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All Rights Reserved. 2022.

At Nike, the Virtual is Reality

In maximizing new digital strategies with fresh storytelling surrounding archival product, Nike succeeded in 2021 by being a leader not just in sportswear, but on the cutting edge of big tech.

Rarely are giants subject to starring roles in stories of perseverance.

Strange as it seems, such was the trope for Nike’s triumphant 2021.

In a year where production problems and shipping delays stifled many and affected almost all, the sportswear continued to climb, announcing in May that its annual profits went up 196% compared to the same period in the last fiscal year.

So, how did the Swoosh turn 2021 into a massive success story?

The Beaverton brand born on the track showed more agility and endurance than any of its peers, navigating obstacles and seizing opportunities in worlds far beyond just the physical.

Another way of phrasing it: This was the year Nike officially became a tech company.

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Hitting Hurdles

The pandemic put everyday life in limbo and businesses big and small in jeopardy or adjustment.

Issues surrounding COVID caught every company in 2021, including Nike. Famously, the brand lost 130 million units of product from facilities in Vietnam.

Not only did Nike have to leave lost money on the table, global production issues made it more difficult to supply a global fanbase of feverish consumers as well as vendors reliant on their apparel and sneakers.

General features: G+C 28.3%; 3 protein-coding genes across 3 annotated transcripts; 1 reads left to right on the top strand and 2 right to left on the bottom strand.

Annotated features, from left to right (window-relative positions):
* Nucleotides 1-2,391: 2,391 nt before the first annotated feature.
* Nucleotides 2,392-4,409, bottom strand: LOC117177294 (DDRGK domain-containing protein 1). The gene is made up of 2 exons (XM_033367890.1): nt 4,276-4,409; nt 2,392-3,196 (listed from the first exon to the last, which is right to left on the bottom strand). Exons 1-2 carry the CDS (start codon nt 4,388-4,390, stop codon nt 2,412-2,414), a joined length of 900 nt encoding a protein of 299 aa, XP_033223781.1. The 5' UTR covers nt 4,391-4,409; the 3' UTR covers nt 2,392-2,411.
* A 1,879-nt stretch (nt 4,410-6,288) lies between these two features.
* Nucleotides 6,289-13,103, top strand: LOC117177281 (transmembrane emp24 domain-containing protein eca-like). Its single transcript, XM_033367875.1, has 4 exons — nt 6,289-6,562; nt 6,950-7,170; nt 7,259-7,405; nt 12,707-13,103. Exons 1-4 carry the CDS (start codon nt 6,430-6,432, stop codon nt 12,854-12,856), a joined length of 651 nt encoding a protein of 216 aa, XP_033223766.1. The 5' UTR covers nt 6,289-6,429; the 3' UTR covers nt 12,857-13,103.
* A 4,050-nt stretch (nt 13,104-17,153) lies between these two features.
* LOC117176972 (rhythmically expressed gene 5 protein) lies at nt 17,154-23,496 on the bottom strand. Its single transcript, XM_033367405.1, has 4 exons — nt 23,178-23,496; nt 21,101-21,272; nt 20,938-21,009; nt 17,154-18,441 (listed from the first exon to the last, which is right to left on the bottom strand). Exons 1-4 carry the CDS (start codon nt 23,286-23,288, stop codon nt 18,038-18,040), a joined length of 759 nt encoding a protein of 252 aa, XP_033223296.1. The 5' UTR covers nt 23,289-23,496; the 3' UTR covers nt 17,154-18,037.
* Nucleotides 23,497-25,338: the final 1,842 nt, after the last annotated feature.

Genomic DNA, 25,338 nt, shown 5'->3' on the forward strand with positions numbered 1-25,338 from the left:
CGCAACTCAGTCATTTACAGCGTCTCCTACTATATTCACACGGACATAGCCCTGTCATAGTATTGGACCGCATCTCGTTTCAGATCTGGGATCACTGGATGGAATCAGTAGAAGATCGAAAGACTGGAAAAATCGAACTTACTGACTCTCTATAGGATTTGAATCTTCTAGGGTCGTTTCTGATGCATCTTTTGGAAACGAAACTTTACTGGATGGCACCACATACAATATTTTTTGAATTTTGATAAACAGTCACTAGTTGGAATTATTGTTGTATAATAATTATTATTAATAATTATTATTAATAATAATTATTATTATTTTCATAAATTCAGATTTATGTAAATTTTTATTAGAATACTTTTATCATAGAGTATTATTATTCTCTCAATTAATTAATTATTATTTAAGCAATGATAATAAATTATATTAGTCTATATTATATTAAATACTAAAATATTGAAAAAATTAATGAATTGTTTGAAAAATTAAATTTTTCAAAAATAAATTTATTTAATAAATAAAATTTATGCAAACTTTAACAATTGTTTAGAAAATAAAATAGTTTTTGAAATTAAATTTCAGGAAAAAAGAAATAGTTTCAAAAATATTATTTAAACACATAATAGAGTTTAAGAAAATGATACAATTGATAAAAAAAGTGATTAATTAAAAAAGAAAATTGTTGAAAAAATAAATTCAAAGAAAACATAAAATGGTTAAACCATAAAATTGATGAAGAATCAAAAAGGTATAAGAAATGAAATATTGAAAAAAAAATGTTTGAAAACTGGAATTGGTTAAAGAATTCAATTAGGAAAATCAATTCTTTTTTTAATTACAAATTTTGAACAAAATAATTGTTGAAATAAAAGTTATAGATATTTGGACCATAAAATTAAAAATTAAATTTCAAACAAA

Plus, shipping delays created chaos for both the internal brand release calendar and launch plans for its retail partners.

Virgil Abloh with Serena Williams via Nike, Inc

Pandemic problems aside, 2021 presented plenty of unforeseen challenges. The passing of Virgil Abloh leaves the world without one of its brightest creatives and the brand without its most touted collaborator.

Similarly, the expiration of Kobe Bryant’s contract places a void in their basketball business. Add in top-earning ambassadors such as Kyrie Irving and Travis Scott having their promotion or product on pause due to controversies and the struggles surrounding marketing plans and launch calendars persist.

For fans of the brand’s most sought-after product — often associated with the names listed above — the polarizing SNKRS app remained at the top of the sneaker conversation all year, but not always for the right reasons.

Infamously, the mobile madhouse for copping high heat had to withstand a bit of bad press, including the case of a high-ranking brand VP stepping down after the lid was blown off her son’s reselling empire.

But even while smaller sportswear brands gained ground on Nike in sectors such as lifestyle, fashion, and performance running, the company built by Bill Bowerman and Phil Knight nearly half a century ago had reason to react, but no need ultimately to sweat.

This was because they possessed a lengthy lead in all lanes.

Power Position

While the lingering effects of the pandemic presented plenty of problems, they also allowed opportunities for Nike to dive deeper into digital, explore Web3, and connect to consumers through smarter storytelling and evolving needs.

“Nike is doing what we always do, playing the offense,” CEO John Donahoe said in September. “We have gotten stronger from the pandemic and will be even stronger as we emerge from it.”